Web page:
The website, Killed by Police, documents 2,660 “police lynchings” of civilians during the period of 2013 (768), 2014 (1,106) and 2015 (787, as of Aug. 29). Yet, over the last few years, very few outright “riots” have occurred. Why?
The term “riot” is now easily invoked to denote militant domestic protests, involving violence, and serves as the correlary to “terrorism” used to denote international nonstate conflicts. The U.S. has witnessed two “great waves” of race-based riots: the first around the time of the World War I and the second amidst the Vietnam War. In addition, innumerable mass distruburances, sometimed erupting into riots, have take place over the last century.
Since 2013, there have been four popular protests deemed “riots” – the March ’13, Brooklyn, NY, protests over the killing of Kimani Gray; the November ‘14, Ferguson, MO, killing of Michael Brown; the April ’15, Baltimore, MD, killing of Freddie Gray; and in August ’15, in Ferguson, on the one-year anniversary of Brown’s killing.
These protests do not come out of a vacuum, be it of contemporary conditions or history. The 1st wave lasted from 1917 to 1921 and involved mostly whites attacking blacks; it reflected the social dislocation precipitated by industrialization, the Great Migration and the war. The 2nd wave lasted from 1964 to 1968 and reflected mostly African-Americans venting their rage against local conditions – including private property and the police – much determined by mounting urban dislocation, institutional racism and the war.
Does the current upswing in popular protest against police lynchings and other racially motivated killings of people-of-color (e.g., Treyvon Martin) prefigure a new phase of African-American political organizing or a simmering outrage that could ignite into widespread violent protests? This is the unanswered question.
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The 1st wave of riots included the following.
The May 1919 East St. Louis, IL, riot was precipitated by the hiring of some 500 African-Americans to break a strike by white workers at the Aluminum Ore Company. The initial riot saw white mobs attack blacks throughout the city, including pulling them from trolley and beating them; the governor called in the National Guard to reestablish order. A second outbreak followed in July when whites again attacked blacks, including women and children; the victims of the violence were beaten, shot and lynched, and black homes and businesses were burned.
In August ’17, a very different riot took place in Houston, TX. Two white police entered the home of a black woman, seized, beat and arrested her for no apparent reason. A black U.S. soldier who was passing by tried to determine what was happening and was similarly assaulted and arrested. Later in the day, a fellow black soldier went to the police station to free his friend and he was also beaten and arrested. The led to 156 black soldiers –from the all-black 3rd Battalion, 24th Infantry, stationed at nearby Camp Logan — to march on the city. And they came armed to the teeth. This precipitated a race riot in which 20 people were killed, including four soldiers and four policemen. After the soldiers were disarmed, they were court marshaled and 13 were hung.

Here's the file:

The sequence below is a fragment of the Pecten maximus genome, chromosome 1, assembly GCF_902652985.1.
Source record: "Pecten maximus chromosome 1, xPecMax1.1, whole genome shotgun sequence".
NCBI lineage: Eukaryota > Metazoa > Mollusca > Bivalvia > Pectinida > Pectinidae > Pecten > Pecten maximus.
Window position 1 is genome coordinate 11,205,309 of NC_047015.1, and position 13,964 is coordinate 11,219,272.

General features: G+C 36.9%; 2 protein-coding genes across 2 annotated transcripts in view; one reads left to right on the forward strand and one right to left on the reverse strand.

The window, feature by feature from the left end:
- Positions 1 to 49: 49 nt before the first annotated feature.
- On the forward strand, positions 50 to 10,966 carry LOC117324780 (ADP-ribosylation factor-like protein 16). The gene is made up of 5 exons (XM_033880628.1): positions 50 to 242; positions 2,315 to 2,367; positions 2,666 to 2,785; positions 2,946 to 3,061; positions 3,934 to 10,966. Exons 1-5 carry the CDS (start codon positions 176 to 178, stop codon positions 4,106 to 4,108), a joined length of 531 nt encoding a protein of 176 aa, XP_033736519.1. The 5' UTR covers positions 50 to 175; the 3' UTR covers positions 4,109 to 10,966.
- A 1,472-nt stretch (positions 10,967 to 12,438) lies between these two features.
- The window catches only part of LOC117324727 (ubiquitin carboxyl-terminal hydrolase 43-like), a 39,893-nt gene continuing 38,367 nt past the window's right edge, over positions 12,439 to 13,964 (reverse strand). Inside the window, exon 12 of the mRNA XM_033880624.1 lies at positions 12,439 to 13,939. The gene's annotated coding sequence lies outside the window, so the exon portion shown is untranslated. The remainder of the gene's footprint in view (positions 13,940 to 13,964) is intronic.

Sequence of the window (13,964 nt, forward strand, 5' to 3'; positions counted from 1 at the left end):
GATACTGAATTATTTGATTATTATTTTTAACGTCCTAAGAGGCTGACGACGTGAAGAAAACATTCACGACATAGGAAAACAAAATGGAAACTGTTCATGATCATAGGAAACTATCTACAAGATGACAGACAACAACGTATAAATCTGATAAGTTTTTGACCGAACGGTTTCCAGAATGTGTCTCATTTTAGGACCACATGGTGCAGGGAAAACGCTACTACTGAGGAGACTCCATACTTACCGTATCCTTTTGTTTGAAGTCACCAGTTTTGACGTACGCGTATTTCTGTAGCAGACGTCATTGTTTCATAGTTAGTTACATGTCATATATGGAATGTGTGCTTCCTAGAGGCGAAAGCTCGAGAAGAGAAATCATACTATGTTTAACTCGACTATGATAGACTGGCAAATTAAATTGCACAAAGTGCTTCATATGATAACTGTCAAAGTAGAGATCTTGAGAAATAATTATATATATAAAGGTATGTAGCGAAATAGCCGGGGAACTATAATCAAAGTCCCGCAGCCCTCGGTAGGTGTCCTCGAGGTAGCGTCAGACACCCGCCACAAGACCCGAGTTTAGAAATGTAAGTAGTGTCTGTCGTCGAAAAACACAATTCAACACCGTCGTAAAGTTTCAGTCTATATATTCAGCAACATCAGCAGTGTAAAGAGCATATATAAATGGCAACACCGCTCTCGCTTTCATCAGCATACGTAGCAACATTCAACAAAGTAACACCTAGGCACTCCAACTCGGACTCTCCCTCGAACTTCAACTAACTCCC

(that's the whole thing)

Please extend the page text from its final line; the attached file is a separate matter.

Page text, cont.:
James Weldon Johnson, the Harlem Renaissance writer, dubbed the race riots of the summer of 1919, “Red Summer,” due to all the black blood that flowed. Tensions mounted in the aftermath of WW-I as returning white soldiers confronted labor competition from recently arrived blacks from the South and riots took place in 26 cities. Riots broke out throughout the country, from Washington, DC, and Chicago, IL, to Omaha, NB, Knoxville, TN to Longview, TX, and Phillips County, AK.
The Tulsa, OK, riot of 1921 was the worst civil disturbance of the 1st wave. African-American residents, especially in the prosperous Greenwood neighborhood, were set upon, their homes and businesses burned and looted. The state National Guard was called in and an estimated 6,000 blacks were arrested and Greenwood was destroyed. The first “official” inquiry claimed 26 blacks and 10 whites died in the riot; however, a Tulsa Race Riot Commission report of 2000 estimated that 300 people died.
The 2nd wave of riots saw African-Americans initiate fierce rebellions against urban racial injustice.
The era’s uprising began inauspiciously in New York City in July 1964 in a standoff between James Powell, African-American teenager, and Thomas Gilligan, a police lieutenant. After a chase, the youth apparently pulled a knife and slashed the officer who, in tern, pulled his revolver, shot and killed Powell. The incident took place on East 70th Street and fueled a riot that riot that six last days and saw rioters throwing Molotov cocktails and police firing more then 2,000 shots. Remarkably, only one person died.
During the hot August 11-17, 1965, period, the Watts section of Los Angeles erupted in violent protest. An initial confrontation between a black motorist and a white highway patrolman was followed by a scuffle that drew a crowd incensed by the mistreatment of the motorist and his fellow passengers. An estimate 30,000 people filled area streets, throwing rocks at police, attacking white residents and setting building aflame. Martial law was declared and a curfew implemented; 4,000 National Guards was called to assist some 1,600 local police. The riot left 34 dead, more than 1,000 injured and about 4,000 arrested.
Watts Riots, Los Angeles 1965.